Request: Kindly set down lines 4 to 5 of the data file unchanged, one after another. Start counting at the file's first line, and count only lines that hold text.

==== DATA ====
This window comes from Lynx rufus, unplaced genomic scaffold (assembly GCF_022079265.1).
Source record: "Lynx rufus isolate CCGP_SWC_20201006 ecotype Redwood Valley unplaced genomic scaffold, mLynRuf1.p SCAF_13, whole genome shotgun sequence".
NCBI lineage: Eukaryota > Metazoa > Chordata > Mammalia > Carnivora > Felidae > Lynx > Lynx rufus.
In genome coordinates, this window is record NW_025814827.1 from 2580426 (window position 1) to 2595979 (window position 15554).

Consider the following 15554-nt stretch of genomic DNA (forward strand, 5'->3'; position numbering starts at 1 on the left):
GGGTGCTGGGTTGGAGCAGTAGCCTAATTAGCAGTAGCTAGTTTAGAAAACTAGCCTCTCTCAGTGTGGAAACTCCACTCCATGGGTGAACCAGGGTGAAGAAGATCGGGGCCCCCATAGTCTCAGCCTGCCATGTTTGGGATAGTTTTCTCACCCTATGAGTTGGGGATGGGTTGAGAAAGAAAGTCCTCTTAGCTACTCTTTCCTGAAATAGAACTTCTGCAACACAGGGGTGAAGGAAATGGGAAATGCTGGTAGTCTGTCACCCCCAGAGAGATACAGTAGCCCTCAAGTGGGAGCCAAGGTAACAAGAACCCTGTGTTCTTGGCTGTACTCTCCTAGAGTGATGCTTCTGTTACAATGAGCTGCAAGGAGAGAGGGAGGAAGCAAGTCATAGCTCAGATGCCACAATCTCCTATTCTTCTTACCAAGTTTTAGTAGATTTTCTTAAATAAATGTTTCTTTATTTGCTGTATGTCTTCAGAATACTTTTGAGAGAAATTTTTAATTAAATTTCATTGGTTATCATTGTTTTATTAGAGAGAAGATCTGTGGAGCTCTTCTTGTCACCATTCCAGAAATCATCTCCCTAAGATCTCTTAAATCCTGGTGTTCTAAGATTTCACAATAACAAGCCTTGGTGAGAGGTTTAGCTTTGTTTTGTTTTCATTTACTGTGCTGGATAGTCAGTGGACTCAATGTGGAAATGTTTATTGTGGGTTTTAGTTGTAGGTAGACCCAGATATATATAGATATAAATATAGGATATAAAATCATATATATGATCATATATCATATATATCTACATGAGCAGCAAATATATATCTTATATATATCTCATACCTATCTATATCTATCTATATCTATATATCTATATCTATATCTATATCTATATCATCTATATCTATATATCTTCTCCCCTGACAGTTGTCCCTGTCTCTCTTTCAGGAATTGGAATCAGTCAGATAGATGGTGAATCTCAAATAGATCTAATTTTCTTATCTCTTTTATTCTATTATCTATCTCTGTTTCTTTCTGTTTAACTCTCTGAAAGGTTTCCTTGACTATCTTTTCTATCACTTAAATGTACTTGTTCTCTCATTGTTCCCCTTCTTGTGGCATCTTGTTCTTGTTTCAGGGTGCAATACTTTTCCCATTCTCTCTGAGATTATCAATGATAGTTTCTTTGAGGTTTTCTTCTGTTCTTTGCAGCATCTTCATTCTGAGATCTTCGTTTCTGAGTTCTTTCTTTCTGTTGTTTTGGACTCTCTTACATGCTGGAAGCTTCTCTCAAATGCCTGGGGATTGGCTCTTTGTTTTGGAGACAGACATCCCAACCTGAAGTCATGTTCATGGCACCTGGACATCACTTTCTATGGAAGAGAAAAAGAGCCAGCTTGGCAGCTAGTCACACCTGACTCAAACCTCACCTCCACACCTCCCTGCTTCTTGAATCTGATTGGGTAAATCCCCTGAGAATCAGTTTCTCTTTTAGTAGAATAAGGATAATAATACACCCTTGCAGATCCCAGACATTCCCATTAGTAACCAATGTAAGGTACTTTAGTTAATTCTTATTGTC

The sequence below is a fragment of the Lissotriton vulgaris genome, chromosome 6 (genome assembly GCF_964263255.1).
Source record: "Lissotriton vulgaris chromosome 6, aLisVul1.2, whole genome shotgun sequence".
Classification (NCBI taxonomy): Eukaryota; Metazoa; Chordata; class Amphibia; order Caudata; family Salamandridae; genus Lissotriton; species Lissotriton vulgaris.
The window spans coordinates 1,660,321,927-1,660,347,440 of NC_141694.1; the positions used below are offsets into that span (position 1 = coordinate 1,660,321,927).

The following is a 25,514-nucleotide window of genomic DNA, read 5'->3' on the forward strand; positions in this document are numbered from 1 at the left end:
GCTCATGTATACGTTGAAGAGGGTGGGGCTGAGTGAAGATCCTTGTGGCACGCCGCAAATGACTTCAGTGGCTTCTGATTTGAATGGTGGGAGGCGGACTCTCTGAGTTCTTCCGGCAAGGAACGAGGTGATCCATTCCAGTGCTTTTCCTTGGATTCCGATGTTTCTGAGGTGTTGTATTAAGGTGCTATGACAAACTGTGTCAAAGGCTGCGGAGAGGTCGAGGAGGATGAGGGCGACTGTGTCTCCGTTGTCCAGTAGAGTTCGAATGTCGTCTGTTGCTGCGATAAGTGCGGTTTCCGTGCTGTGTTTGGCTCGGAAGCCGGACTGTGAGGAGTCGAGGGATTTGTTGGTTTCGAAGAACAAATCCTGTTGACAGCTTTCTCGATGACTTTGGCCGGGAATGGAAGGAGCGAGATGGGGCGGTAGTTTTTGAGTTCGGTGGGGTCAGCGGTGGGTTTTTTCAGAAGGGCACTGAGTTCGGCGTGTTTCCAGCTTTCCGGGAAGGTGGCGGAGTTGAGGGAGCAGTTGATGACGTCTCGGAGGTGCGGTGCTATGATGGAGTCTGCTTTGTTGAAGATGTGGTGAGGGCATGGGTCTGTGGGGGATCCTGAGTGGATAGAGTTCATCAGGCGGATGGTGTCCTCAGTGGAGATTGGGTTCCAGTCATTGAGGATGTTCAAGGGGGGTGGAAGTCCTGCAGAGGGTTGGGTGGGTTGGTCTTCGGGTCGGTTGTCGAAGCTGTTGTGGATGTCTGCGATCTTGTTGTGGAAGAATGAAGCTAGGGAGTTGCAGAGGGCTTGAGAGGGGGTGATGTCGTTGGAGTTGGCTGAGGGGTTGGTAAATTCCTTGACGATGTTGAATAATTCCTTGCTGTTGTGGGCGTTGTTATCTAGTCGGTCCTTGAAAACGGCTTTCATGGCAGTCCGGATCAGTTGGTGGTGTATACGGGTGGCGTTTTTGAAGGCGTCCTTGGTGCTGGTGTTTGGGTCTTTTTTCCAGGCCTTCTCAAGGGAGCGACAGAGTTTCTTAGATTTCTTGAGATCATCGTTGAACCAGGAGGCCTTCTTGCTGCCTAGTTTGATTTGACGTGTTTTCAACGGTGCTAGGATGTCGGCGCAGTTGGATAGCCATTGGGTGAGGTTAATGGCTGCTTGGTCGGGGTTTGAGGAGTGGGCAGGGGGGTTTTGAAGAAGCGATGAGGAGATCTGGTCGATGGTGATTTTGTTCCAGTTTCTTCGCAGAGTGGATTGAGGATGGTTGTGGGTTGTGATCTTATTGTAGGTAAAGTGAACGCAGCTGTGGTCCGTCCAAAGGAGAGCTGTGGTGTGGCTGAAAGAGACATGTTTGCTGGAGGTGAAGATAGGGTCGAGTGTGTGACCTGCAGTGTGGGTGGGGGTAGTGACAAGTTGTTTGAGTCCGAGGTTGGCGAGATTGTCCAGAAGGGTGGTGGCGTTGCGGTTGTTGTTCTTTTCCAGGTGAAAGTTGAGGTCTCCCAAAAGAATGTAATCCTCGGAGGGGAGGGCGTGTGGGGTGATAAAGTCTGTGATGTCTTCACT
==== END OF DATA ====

In genome coordinates, this window is record NW_025814827.1 from 2580426 (window position 1) to 2595979 (window position 15554).

Consider the following 15554-nt stretch of genomic DNA (forward strand, 5'->3'; position numbering starts at 1 on the left):